Range Rate

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Range Rate (prior to around 1913,[1] this was called rate of change of range. Postwar, it was sometimes called speed-along, as in "relative target speed along the line of bearing") is the mathematical derivative of the range to the target. Just as knowing the range to a target can help you hit it at that instant, knowing how the range is changing over time can be essential to ensure sustained hitting beyond that instant.

Related Instruments

Range to a target ship tends to change over time because one or both of them is moving as the battle progresses. A dumaresq or similar device would often be used to convert the ships' movements and the target bearing to a range rate. The calculated range rate would then be used along with a range estimate to set a range clock which would then generate a succession of ranges over time. A range clock set to the correct range and the range rate would often offer its operators a fairly accurate range for several minutes.

Units of Measurement

The Royal Navy started out applying their calculated range rates by a using a man holding a stopwatch to call out intervals, at which time the range would be adjusted upward or downward by 50 yards on all sights. The units they chose to express range rate, then, were the number of seconds required for the range to change by 50 yards. This awkward convention of expressing what is essentially a speed in the vernacular of a period of time was very much a hallmark of the lack of a reasonable fire control process to integrate a present range by applying its derivative continually over time. The convention existed just slightly longer than the creation of a better apparatus for calculating a changing range; the first Vickers range clock still had their range rate set in these terms.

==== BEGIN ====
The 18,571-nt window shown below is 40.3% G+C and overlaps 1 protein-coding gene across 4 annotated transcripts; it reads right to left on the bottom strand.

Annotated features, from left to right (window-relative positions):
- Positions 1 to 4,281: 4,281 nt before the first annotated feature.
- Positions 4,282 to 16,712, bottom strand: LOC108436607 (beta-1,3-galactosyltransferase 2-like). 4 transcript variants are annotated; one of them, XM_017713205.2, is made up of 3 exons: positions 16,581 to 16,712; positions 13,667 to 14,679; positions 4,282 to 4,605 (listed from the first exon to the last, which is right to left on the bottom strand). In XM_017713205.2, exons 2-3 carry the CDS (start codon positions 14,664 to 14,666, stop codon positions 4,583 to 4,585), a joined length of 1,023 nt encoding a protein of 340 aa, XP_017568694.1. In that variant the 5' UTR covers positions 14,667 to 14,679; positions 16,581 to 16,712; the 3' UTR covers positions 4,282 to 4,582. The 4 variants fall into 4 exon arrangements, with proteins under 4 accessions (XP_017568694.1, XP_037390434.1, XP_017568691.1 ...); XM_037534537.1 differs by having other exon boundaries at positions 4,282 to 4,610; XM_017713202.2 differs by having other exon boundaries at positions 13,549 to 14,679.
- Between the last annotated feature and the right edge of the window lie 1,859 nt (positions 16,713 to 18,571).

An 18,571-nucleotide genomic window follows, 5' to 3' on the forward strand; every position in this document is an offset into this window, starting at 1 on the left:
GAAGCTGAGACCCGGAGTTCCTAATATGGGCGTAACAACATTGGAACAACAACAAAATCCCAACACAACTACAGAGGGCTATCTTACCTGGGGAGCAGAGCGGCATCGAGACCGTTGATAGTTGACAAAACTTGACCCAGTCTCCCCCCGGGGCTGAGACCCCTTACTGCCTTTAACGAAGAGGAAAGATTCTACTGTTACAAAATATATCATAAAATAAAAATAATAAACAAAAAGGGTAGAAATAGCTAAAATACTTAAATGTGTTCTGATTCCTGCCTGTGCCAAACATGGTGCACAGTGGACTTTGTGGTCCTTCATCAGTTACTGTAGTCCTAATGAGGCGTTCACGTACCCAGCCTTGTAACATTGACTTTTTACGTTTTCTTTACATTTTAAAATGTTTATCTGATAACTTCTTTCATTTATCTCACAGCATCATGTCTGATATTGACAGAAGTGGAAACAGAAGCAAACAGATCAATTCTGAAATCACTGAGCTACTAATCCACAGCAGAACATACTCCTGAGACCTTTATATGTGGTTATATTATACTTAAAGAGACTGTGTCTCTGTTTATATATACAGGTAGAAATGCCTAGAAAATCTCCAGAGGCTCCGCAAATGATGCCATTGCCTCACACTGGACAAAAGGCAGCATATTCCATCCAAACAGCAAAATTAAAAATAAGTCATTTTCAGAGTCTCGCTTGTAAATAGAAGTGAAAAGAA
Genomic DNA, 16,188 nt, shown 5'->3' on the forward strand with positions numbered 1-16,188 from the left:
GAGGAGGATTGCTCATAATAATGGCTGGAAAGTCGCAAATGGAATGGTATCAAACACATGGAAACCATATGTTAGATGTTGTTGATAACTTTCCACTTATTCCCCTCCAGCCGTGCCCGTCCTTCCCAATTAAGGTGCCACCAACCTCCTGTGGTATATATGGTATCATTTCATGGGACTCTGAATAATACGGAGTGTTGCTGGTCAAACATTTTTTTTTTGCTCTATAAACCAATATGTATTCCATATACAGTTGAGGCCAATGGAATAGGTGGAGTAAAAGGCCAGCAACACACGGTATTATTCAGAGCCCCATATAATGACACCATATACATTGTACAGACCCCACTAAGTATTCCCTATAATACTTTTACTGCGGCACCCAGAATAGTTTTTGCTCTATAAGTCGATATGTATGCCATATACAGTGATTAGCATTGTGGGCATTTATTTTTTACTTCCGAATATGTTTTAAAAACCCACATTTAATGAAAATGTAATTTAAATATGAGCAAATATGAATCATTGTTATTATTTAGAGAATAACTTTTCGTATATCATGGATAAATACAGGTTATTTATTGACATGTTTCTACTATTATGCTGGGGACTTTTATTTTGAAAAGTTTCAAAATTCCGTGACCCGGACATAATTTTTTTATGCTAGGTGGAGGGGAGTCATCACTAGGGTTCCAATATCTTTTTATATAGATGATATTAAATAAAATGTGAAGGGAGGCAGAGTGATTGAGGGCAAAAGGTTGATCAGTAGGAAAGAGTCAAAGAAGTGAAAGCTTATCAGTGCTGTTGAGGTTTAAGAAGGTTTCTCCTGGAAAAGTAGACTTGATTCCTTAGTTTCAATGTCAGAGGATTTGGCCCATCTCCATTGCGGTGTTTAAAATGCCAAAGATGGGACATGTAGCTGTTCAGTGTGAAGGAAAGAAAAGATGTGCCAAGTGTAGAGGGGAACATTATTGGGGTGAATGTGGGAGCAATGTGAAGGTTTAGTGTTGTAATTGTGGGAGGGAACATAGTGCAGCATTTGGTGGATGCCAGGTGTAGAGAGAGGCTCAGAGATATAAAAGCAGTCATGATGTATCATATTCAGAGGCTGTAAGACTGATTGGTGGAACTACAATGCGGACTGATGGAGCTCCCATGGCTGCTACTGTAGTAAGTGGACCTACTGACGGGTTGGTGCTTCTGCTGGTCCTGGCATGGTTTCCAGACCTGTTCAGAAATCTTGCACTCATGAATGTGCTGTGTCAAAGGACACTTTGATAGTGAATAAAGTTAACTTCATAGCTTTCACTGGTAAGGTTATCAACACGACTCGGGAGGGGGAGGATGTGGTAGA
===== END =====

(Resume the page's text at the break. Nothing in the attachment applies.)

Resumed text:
However, the natural rethinking occurred and the Royal Navy soon started thinking of range rate in yards per minute, opening or closing, usually rounding to the nearest 100. For example, some rates might be "opening 100", "closing 400" or "no rate". This was the practice followed during all World War I naval actions where range rate was used in fire control. The US Navy also used yards per minute.

The German Navy measured range in hectometres (hundreds of metres). Presumably, they measured range rate in hectometres per minute.

See Also


  1. Pollen Aim Corrector System, Part I. Technical History and Technical Comparison with Commander F. C. Dreyer's Fire Control System, p. 40.


  • Dreyer, Frederic; Usborne, Cecil through Gunnery Branch, Admiralty. (1913). Pollen Aim Corrector System, Part I. Technical History and Technical Comparison with Commander F. C. Dreyer's Fire Control System. P. 1024. in Admiralty Library, Portsmouth.